• The written notice was flawed. For example, it failed to mention the reason for the eviction. 

  • The tenant complied with the eviction notice, for instance, by paying the due rent or curing a lease violation within the stipulated time. 

  • The tenant stopped paying rent after the landlord failed to take care of important repairs. And the tenant had given the landlord proper notice regarding the repair.

  • The eviction was a way to retaliate against the tenant for exercising any of their legal rights. 

  •  The eviction was based on any of the tenant’s protected classes, such as race, color, religion, and sex. 

  • The reason for the eviction was exaggerated. 

As a landlord, you will want to ensure that none of the above applies to your situation. Make sure you have read all of the landlord-tenant laws and have a clear rental agreementso that you are fully prepared and can avoid any of these from happening.

Attending the Court Hearing 

After the successful filing of a lawsuit, the court will issue a summons and complaint. Unlike an eviction notice, the summons and complaint will be served to the tenant by a process server. 

The process server must serve the summons and complaint to the tenant in either of the following ways. 

  • Through hand delivery. 

  • Leaving a copy with another occupant who is at least 18 years old. 

  • Post a copy in a conspicuous place on the property as well as mail another copy to the tenant via certified and first-class mail. 

  • Leaving a copy with one of the tenant’s family members. 

  • Leaving a copy with the rental unit’s owner or proprietor. 

The copy must be served on the tenant at least 3 days before the date of the hearing. 

Once the complaint is served, the eviction hearing must be held within 8 days. The only exception is if the landlord requests an extension. And even then, the hearing date will be 15 days at most from the date of filing. 

In Iowa, tenants aren’t required to file a written response for them to attend the eviction hearing. But if the tenant fails to attend the hearing, the judicial officer will issue a default judgment favoring the landlord.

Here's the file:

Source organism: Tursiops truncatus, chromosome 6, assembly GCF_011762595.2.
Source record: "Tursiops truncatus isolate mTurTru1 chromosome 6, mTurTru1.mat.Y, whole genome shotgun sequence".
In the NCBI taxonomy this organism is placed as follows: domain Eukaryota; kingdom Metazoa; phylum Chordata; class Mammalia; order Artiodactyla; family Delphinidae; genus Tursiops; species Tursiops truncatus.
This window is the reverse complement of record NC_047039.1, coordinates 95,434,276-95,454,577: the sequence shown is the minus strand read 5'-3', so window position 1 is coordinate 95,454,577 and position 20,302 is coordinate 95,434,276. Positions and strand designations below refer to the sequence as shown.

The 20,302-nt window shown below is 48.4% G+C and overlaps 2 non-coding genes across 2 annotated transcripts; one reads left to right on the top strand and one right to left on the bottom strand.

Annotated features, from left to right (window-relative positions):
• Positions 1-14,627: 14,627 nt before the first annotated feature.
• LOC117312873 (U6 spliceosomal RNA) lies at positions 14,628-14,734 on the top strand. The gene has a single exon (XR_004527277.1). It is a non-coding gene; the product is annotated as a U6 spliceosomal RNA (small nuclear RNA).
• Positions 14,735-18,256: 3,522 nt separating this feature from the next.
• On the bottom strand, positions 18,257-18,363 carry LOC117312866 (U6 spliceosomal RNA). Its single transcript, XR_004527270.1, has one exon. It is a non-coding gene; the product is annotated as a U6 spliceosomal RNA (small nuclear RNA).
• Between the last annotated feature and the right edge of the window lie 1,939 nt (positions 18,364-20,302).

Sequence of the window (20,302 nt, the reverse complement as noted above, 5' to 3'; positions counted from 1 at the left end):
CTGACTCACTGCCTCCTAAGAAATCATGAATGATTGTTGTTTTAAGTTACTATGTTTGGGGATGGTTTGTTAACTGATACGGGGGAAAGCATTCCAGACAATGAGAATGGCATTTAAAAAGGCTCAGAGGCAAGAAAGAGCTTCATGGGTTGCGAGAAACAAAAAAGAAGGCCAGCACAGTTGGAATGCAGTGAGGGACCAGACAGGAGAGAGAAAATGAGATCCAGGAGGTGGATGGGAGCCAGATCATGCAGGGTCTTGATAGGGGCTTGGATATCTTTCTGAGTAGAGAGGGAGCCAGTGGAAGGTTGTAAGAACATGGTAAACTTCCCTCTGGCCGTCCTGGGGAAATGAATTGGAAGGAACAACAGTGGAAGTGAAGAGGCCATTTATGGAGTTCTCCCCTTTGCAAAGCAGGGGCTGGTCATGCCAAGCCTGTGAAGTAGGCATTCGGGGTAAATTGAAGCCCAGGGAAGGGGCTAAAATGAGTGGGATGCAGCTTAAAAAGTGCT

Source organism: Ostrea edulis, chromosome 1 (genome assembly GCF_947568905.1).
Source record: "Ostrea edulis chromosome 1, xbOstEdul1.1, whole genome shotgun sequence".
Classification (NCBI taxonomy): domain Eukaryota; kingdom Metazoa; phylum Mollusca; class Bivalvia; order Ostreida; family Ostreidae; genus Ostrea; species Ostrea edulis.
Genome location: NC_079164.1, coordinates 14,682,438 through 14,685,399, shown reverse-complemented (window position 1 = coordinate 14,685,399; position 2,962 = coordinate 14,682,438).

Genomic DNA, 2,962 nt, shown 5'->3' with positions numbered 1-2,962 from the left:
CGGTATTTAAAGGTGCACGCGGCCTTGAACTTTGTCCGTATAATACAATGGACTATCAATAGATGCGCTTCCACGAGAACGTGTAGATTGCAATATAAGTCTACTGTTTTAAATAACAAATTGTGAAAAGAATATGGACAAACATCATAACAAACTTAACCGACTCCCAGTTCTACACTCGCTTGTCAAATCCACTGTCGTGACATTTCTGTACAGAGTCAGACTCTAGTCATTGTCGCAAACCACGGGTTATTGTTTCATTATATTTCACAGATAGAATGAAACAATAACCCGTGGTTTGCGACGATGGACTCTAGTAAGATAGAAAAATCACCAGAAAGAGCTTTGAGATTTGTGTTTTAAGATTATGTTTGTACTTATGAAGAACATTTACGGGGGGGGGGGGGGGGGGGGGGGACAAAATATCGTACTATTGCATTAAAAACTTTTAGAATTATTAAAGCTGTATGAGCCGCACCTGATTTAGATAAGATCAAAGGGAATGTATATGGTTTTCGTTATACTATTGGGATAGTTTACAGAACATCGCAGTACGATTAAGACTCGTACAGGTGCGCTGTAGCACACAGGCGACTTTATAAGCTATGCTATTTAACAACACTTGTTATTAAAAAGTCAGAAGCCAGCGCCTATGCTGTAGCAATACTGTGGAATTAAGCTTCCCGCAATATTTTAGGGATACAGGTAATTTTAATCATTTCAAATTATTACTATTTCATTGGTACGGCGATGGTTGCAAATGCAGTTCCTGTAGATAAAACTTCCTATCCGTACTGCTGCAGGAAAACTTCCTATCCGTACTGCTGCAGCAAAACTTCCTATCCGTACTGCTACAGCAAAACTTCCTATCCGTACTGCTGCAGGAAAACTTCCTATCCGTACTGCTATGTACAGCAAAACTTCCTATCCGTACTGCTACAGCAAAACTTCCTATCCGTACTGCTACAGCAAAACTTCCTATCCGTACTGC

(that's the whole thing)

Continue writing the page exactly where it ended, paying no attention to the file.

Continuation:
Writ of Execution 

After a successful hearing, the court will issue a default judgment and you’ll be issued with a writ of execution. 

This is the tenant’s final notice to pack all their belongings and leave. The writ gives the tenant a chance to move out with their belongings before the sheriff can forcefully evict them. 

Bottom Line

As a landlord, it’s crucial that both you as the landlord and your tenants have a clear understanding of the eviction process in your state. We also recommend writing a clear rental agreement to avoid any potential issues.

With that said, it can be difficult to know all of the nuances and specifics of the eviction process. If you have any questions regarding any landlord-tenant laws, such as security deposits or breaking a lease, don’t hesitate to reach out to the property managers at EPM Iowa. 

We have years of experience handling evictions for our clients and are experts in all Iowa rental laws. We also can tailor our services to meet any need you have. Our range of services includes property marketing, tenant screening, rental maintenance, tenant eviction, and more! 

Disclaimer: This blog should not be used as a substitute for legal advice from a licensed attorney in your state. Laws change, and this post might not be updated at the time of your reading. Please contact us for any questions you have in regards to this content or any other aspect of your property management needs.